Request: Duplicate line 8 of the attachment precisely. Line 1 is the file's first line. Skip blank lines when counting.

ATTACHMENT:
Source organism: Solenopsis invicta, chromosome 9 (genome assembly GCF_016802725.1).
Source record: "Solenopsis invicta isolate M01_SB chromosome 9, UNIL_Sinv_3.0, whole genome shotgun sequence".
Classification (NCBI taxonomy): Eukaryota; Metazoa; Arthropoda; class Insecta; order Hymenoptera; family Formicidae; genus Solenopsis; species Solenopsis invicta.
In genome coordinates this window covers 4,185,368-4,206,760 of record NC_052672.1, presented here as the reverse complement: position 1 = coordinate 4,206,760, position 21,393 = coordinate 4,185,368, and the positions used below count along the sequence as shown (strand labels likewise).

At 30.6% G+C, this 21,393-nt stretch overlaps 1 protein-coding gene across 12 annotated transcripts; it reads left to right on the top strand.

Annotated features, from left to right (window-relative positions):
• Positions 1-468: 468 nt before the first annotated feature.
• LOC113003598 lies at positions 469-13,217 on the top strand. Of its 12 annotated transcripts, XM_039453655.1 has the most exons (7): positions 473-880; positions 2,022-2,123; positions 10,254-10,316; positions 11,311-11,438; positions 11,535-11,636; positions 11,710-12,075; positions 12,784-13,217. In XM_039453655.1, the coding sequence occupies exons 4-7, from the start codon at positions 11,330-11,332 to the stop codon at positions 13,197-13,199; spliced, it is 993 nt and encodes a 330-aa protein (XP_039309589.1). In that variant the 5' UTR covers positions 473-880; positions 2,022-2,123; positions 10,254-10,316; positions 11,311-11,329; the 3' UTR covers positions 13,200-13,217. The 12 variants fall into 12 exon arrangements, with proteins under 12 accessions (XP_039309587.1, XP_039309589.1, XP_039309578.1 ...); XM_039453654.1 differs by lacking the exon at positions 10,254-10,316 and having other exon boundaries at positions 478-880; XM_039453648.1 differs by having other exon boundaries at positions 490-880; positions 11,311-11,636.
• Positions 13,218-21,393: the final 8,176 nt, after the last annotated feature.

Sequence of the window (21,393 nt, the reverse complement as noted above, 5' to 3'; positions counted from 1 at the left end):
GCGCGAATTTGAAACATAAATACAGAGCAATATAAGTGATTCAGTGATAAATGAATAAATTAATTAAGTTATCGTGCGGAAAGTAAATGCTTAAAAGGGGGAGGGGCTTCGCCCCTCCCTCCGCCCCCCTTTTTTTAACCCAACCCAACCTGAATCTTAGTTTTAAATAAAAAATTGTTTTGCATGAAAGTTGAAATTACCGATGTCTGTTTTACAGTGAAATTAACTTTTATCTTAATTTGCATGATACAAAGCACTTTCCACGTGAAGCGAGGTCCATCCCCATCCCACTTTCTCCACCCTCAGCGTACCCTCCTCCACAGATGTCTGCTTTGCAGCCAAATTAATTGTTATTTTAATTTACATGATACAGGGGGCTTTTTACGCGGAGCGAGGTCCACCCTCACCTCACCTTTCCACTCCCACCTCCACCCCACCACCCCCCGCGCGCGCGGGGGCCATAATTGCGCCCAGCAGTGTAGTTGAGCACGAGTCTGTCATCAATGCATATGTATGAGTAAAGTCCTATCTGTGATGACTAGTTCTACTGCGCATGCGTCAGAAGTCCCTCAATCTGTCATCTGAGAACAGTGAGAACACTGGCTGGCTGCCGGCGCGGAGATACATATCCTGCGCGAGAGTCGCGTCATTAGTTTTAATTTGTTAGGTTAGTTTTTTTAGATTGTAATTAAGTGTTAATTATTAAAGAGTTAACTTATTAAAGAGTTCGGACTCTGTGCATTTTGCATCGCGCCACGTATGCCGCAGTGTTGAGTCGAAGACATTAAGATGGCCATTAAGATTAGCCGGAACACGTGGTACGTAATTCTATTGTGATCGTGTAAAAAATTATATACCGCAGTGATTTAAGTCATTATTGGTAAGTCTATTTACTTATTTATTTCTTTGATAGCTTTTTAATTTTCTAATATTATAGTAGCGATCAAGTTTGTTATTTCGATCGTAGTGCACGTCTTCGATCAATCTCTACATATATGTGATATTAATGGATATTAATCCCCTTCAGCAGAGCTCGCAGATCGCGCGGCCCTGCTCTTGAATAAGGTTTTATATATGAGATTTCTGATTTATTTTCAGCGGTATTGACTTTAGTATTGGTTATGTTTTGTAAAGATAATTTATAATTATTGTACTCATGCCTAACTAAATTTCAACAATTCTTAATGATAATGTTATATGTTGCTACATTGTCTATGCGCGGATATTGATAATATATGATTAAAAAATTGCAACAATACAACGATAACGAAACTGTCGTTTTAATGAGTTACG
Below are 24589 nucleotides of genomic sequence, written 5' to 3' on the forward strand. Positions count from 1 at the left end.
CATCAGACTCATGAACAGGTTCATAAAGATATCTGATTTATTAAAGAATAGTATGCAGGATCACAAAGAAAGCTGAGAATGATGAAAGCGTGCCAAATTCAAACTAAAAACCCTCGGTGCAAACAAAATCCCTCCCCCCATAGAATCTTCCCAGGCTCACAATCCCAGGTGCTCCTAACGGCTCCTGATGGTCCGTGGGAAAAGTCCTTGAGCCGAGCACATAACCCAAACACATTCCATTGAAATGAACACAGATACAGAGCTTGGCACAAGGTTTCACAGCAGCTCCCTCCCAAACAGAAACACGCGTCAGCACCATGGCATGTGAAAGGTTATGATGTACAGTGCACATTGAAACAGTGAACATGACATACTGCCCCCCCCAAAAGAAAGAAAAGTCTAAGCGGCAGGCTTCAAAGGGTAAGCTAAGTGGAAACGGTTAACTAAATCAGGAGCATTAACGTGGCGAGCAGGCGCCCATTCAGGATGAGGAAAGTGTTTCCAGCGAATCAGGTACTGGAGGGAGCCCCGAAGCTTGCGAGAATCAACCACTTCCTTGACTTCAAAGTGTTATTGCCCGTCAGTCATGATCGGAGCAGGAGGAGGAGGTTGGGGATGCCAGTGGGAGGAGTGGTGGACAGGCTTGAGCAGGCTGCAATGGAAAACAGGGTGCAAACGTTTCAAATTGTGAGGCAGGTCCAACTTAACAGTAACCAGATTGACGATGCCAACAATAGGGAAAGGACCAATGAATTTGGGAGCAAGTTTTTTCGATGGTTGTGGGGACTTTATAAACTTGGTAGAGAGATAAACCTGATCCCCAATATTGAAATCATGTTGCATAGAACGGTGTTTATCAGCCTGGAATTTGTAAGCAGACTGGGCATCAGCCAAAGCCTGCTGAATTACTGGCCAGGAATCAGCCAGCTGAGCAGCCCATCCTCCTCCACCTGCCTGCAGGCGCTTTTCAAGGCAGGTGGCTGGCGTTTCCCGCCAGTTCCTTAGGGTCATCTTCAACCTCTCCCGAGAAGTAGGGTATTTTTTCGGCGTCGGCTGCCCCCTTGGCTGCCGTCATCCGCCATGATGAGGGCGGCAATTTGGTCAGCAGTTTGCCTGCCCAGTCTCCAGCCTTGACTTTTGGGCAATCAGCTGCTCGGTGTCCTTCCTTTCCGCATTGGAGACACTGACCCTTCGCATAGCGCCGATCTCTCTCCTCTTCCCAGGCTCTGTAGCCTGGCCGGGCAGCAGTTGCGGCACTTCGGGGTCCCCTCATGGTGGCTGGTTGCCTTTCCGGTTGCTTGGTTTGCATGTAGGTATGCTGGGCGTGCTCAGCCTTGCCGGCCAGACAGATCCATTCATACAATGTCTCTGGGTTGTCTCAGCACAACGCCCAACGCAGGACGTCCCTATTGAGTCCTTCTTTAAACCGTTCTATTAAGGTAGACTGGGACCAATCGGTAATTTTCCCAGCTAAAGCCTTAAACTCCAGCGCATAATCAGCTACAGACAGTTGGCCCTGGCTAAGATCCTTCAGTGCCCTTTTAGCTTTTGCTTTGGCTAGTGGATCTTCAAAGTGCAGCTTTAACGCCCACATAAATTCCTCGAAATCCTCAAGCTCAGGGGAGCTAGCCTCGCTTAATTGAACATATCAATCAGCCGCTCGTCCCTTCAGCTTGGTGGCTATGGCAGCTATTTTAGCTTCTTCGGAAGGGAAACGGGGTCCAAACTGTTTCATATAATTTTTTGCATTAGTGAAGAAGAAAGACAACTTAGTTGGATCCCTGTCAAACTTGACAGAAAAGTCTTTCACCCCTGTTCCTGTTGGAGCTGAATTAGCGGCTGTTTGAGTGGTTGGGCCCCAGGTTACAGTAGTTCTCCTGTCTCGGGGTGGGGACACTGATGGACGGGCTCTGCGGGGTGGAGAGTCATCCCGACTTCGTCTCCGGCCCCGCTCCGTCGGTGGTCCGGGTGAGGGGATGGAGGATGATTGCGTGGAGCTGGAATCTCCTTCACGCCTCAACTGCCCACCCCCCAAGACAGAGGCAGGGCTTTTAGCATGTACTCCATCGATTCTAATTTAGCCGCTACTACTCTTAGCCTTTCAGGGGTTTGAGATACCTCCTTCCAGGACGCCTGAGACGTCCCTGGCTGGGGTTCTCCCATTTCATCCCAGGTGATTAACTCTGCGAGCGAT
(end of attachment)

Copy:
• LOC113003598 lies at positions 469-13,217 on the top strand. Of its 12 annotated transcripts, XM_039453655.1 has the most exons (7): positions 473-880; positions 2,022-2,123; positions 10,254-10,316; positions 11,311-11,438; positions 11,535-11,636; positions 11,710-12,075; positions 12,784-13,217. In XM_039453655.1, the coding sequence occupies exons 4-7, from the start codon at positions 11,330-11,332 to the stop codon at positions 13,197-13,199; spliced, it is 993 nt and encodes a 330-aa protein (XP_039309589.1). In that variant the 5' UTR covers positions 473-880; positions 2,022-2,123; positions 10,254-10,316; positions 11,311-11,329; the 3' UTR covers positions 13,200-13,217. The 12 variants fall into 12 exon arrangements, with proteins under 12 accessions (XP_039309587.1, XP_039309589.1, XP_039309578.1 ...); XM_039453654.1 differs by lacking the exon at positions 10,254-10,316 and having other exon boundaries at positions 478-880; XM_039453648.1 differs by having other exon boundaries at positions 490-880; positions 11,311-11,636.